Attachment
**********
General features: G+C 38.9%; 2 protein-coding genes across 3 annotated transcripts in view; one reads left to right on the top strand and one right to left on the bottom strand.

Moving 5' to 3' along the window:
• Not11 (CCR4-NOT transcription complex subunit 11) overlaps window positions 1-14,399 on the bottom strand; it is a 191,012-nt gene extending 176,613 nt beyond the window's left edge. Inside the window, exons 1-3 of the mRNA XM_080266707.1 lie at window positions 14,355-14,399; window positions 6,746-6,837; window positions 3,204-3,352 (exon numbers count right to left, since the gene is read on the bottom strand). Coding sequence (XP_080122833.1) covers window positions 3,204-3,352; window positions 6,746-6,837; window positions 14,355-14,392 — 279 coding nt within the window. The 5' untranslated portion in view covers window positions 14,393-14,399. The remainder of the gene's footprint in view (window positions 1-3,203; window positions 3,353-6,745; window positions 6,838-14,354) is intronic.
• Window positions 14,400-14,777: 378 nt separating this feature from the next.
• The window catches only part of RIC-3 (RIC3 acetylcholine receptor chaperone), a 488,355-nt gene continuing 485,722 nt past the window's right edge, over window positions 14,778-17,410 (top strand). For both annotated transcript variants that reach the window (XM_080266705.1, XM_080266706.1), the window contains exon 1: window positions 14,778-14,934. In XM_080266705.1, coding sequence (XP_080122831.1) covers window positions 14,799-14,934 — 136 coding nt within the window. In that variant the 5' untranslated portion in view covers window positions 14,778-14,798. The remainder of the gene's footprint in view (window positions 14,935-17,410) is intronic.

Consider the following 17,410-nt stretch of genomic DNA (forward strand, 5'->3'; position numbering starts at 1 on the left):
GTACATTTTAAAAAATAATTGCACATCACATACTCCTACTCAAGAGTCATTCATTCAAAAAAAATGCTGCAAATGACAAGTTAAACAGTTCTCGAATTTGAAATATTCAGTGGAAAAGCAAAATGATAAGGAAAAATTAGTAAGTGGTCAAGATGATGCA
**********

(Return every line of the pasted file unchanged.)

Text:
General features: G+C 38.9%; 2 protein-coding genes across 3 annotated transcripts in view; one reads left to right on the top strand and one right to left on the bottom strand.

Moving 5' to 3' along the window:
• Not11 (CCR4-NOT transcription complex subunit 11) overlaps window positions 1-14,399 on the bottom strand; it is a 191,012-nt gene extending 176,613 nt beyond the window's left edge. Inside the window, exons 1-3 of the mRNA XM_080266707.1 lie at window positions 14,355-14,399; window positions 6,746-6,837; window positions 3,204-3,352 (exon numbers count right to left, since the gene is read on the bottom strand). Coding sequence (XP_080122833.1) covers window positions 3,204-3,352; window positions 6,746-6,837; window positions 14,355-14,392 — 279 coding nt within the window. The 5' untranslated portion in view covers window positions 14,393-14,399. The remainder of the gene's footprint in view (window positions 1-3,203; window positions 3,353-6,745; window positions 6,838-14,354) is intronic.
• Window positions 14,400-14,777: 378 nt separating this feature from the next.
• The window catches only part of RIC-3 (RIC3 acetylcholine receptor chaperone), a 488,355-nt gene continuing 485,722 nt past the window's right edge, over window positions 14,778-17,410 (top strand). For both annotated transcript variants that reach the window (XM_080266705.1, XM_080266706.1), the window contains exon 1: window positions 14,778-14,934. In XM_080266705.1, coding sequence (XP_080122831.1) covers window positions 14,799-14,934 — 136 coding nt within the window. In that variant the 5' untranslated portion in view covers window positions 14,778-14,798. The remainder of the gene's footprint in view (window positions 14,935-17,410) is intronic.

Consider the following 17,410-nt stretch of genomic DNA (forward strand, 5'->3'; position numbering starts at 1 on the left):
GTACATTTTAAAAAATAATTGCACATCACATACTCCTACTCAAGAGTCATTCATTCAAAAAAAATGCTGCAAATGACAAGTTAAACAGTTCTCGAATTTGAAATATTCAGTGGAAAAGCAAAATGATAAGGAAAAATTAGTAAGTGGTCAAGATGATGCA